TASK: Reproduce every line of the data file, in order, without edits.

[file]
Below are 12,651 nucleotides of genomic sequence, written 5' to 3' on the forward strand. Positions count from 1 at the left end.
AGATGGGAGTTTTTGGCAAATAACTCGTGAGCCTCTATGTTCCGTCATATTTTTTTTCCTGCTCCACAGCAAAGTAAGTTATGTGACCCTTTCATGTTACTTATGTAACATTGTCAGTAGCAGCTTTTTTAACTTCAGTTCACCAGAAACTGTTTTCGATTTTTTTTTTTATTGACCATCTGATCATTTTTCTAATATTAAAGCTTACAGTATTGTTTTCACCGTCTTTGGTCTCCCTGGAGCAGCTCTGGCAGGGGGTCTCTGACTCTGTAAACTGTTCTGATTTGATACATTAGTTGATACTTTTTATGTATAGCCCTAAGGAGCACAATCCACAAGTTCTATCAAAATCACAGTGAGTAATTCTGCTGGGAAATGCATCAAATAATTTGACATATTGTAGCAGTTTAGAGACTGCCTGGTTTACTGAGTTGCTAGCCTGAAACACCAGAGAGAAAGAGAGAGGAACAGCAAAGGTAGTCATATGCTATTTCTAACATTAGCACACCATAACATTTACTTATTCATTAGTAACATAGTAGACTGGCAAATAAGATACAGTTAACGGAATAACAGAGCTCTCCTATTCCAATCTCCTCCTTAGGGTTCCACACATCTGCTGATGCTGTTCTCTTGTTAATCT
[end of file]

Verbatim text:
Below are 12,651 nucleotides of genomic sequence, written 5' to 3' on the forward strand. Positions count from 1 at the left end.
AGATGGGAGTTTTTGGCAAATAACTCGTGAGCCTCTATGTTCCGTCATATTTTTTTTCCTGCTCCACAGCAAAGTAAGTTATGTGACCCTTTCATGTTACTTATGTAACATTGTCAGTAGCAGCTTTTTTAACTTCAGTTCACCAGAAACTGTTTTCGATTTTTTTTTTTATTGACCATCTGATCATTTTTCTAATATTAAAGCTTACAGTATTGTTTTCACCGTCTTTGGTCTCCCTGGAGCAGCTCTGGCAGGGGGTCTCTGACTCTGTAAACTGTTCTGATTTGATACATTAGTTGATACTTTTTATGTATAGCCCTAAGGAGCACAATCCACAAGTTCTATCAAAATCACAGTGAGTAATTCTGCTGGGAAATGCATCAAATAATTTGACATATTGTAGCAGTTTAGAGACTGCCTGGTTTACTGAGTTGCTAGCCTGAAACACCAGAGAGAAAGAGAGAGGAACAGCAAAGGTAGTCATATGCTATTTCTAACATTAGCACACCATAACATTTACTTATTCATTAGTAACATAGTAGACTGGCAAATAAGATACAGTTAACGGAATAACAGAGCTCTCCTATTCCAATCTCCTCCTTAGGGTTCCACACATCTGCTGATGCTGTTCTCTTGTTAATCT